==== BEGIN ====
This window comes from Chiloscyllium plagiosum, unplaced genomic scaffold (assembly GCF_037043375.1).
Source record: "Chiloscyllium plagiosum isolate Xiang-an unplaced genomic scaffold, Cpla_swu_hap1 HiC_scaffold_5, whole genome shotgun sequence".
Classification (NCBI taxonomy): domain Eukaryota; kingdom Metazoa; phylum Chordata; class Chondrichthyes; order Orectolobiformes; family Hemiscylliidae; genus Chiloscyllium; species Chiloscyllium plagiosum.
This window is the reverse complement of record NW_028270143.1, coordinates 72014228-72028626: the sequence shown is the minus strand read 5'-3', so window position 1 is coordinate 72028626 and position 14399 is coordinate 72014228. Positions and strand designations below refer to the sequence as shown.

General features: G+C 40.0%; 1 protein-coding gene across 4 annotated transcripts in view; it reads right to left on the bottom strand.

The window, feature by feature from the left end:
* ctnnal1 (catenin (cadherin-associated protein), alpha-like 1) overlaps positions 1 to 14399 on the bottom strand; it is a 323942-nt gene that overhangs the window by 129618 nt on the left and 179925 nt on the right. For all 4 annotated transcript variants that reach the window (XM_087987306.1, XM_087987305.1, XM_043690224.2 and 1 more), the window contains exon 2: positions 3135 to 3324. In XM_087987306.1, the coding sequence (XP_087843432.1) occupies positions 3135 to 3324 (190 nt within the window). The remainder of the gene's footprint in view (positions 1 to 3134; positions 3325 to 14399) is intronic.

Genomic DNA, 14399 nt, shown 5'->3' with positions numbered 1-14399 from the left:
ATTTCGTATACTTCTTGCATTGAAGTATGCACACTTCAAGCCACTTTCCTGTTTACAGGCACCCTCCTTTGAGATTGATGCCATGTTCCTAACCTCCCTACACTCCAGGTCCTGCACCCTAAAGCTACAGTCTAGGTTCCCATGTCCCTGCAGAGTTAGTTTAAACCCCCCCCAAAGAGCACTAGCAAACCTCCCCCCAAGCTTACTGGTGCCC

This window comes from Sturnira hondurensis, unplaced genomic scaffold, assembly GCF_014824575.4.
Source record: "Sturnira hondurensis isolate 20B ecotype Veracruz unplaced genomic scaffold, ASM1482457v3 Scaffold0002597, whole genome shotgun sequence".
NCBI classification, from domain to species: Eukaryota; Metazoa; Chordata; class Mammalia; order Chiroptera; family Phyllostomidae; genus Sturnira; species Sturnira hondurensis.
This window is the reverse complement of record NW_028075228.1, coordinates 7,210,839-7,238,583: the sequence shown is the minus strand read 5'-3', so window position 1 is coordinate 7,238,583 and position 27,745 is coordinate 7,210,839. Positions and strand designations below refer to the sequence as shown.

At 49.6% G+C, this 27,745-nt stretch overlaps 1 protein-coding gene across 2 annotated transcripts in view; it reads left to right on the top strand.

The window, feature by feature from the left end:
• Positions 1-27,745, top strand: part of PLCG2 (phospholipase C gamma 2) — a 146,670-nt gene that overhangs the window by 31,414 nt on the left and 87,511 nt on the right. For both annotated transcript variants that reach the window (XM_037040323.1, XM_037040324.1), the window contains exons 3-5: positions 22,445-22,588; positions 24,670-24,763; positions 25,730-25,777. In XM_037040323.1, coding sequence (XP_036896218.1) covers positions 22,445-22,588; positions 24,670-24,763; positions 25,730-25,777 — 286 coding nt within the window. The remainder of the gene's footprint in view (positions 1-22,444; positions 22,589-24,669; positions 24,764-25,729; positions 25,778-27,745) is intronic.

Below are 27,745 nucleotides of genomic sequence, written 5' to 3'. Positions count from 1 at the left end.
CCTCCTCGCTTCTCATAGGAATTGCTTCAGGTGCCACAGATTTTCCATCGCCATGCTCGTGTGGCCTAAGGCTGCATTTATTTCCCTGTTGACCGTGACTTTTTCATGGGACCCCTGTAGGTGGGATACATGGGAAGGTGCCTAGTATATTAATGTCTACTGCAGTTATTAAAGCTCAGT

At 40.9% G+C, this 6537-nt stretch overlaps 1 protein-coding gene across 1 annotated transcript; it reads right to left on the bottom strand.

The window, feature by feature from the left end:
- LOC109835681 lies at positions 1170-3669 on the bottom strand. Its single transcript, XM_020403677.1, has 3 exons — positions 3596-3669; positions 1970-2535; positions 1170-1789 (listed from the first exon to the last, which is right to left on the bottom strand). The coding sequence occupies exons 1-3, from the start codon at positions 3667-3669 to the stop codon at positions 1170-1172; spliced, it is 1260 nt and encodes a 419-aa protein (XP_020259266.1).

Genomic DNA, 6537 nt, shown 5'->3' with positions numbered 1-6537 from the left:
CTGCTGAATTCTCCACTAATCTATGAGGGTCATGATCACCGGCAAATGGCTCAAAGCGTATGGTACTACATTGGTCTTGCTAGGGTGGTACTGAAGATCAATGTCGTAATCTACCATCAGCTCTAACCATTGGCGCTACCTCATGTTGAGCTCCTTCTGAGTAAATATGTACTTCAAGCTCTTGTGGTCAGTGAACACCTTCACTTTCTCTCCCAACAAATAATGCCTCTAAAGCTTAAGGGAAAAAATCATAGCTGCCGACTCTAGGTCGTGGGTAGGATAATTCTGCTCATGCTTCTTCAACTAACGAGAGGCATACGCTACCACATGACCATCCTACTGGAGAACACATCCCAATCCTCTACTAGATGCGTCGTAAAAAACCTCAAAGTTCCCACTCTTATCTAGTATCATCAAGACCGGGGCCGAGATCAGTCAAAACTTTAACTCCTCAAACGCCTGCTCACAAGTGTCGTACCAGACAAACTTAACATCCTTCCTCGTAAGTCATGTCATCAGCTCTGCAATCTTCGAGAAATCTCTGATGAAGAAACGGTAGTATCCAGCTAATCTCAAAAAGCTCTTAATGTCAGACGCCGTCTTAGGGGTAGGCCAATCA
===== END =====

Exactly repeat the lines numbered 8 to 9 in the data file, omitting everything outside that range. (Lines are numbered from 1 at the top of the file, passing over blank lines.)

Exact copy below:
Genomic DNA, 14399 nt, shown 5'->3' with positions numbered 1-14399 from the left:
ATTTCGTATACTTCTTGCATTGAAGTATGCACACTTCAAGCCACTTTCCTGTTTACAGGCACCCTCCTTTGAGATTGATGCCATGTTCCTAACCTCCCTACACTCCAGGTCCTGCACCCTAAAGCTACAGTCTAGGTTCCCATGTCCCTGCAGAGTTAGTTTAAACCCCCCCCAAAGAGCACTAGCAAACCTCCCCCCAAGCTTACTGGTGCCC